Is High Fidelity Wraparound (HFW) Evidence-Based? What is the Research?

The HFW process has been implemented widely across the United States and internationally for several reasons, including its documented success in promoting shifts from residential treatment and inpatient options to community-based care (and associated cost savings); its alignment with the value base for systems of care; and its resonance with families and family advocates. HFW has been included in the Surgeon General’s reports on both Children’s Mental Health and Youth Violence, mandated for use in several federal grant programs, and presented by leading researchers as a mechanism for improving the uptake of evidence-based practices.

Continued expansion of the HFW research base has provided additional support for continued investment in HFW. To date, results of eight to ten (depending on criteria used) controlled (experimental and quasi-experimental) studies have been published in the peer-reviewed literature. A meta-analysis of seven of these studies has recently been published showing consistent and significant outcomes in favor of the HFW group compared to control groups across a wide range of outcomes domains, including residential placement, mental health outcomes, school success, and juvenile justice recidivism.1 The overall effect size found in this meta-analysis was found to be between .33 - .40, about the same as was found in a recent meta-analysis of children’s mental health evidence-based treatments.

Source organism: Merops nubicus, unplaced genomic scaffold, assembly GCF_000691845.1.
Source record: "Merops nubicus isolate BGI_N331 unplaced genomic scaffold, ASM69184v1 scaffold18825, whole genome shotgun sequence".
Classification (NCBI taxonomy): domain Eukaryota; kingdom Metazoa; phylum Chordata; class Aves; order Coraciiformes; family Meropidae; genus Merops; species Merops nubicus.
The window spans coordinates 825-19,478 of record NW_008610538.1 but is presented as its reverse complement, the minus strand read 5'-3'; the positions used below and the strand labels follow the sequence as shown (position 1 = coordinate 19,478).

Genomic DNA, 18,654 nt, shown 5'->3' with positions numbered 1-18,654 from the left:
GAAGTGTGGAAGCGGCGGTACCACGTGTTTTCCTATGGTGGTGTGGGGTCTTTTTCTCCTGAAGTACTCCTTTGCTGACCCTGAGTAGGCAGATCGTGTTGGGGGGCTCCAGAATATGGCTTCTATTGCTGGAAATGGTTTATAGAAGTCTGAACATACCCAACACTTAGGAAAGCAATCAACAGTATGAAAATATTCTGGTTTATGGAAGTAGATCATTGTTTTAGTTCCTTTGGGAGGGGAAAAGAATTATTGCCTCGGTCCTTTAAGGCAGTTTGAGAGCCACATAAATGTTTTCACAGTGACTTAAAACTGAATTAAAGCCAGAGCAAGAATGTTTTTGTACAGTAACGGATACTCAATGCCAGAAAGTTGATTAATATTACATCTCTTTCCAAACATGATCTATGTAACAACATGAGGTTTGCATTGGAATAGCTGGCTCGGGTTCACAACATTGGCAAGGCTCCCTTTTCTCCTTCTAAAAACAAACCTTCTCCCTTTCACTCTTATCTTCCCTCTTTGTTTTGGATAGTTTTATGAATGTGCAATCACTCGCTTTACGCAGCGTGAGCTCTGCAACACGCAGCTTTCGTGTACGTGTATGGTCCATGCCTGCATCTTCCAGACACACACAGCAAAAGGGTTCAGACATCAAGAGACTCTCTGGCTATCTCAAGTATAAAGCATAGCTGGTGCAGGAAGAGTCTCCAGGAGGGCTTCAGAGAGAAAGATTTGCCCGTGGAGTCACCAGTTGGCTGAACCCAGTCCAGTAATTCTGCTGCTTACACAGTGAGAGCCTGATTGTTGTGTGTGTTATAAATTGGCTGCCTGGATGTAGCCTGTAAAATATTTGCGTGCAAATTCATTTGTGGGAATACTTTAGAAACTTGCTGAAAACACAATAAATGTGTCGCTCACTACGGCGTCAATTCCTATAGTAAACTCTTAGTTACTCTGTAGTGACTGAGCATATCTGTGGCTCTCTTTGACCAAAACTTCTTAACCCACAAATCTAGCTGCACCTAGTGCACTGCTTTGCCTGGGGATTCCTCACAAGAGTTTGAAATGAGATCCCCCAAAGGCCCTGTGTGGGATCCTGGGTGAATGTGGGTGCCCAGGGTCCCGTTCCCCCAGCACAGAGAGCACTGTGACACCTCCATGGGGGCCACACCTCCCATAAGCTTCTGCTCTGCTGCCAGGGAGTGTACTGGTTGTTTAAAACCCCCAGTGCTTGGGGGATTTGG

Thus, though HFW has typically been described as a “promising” intervention, there has been consistent documentation of the model’s ability to impact residential placement and other outcomes for youth with complex needs. The research base for HFW continues to expand and, as a result, HFW is likely to be more consistently referenced as an “evidence-based” model in the years to come.

The Resource Guide to Wraparound includes a section on Theory and Research that presents articles on the Theory of Change for HFW, the wraparound evidence base, and the nature of wraparound implementation in the United States. In addition, there are many dozens of relevant journal articles and book chapters on the HFW process, which are detailed in the wraparound bibliography, which is maintained and continuously updated by the NWI.

1. Suter, J.C. & Bruns, E.J. (2009). Effects of Wraparound from a Meta-Analysis of Controlled Studies. Clinical Child and Family Psychology Review, 12, 336-351.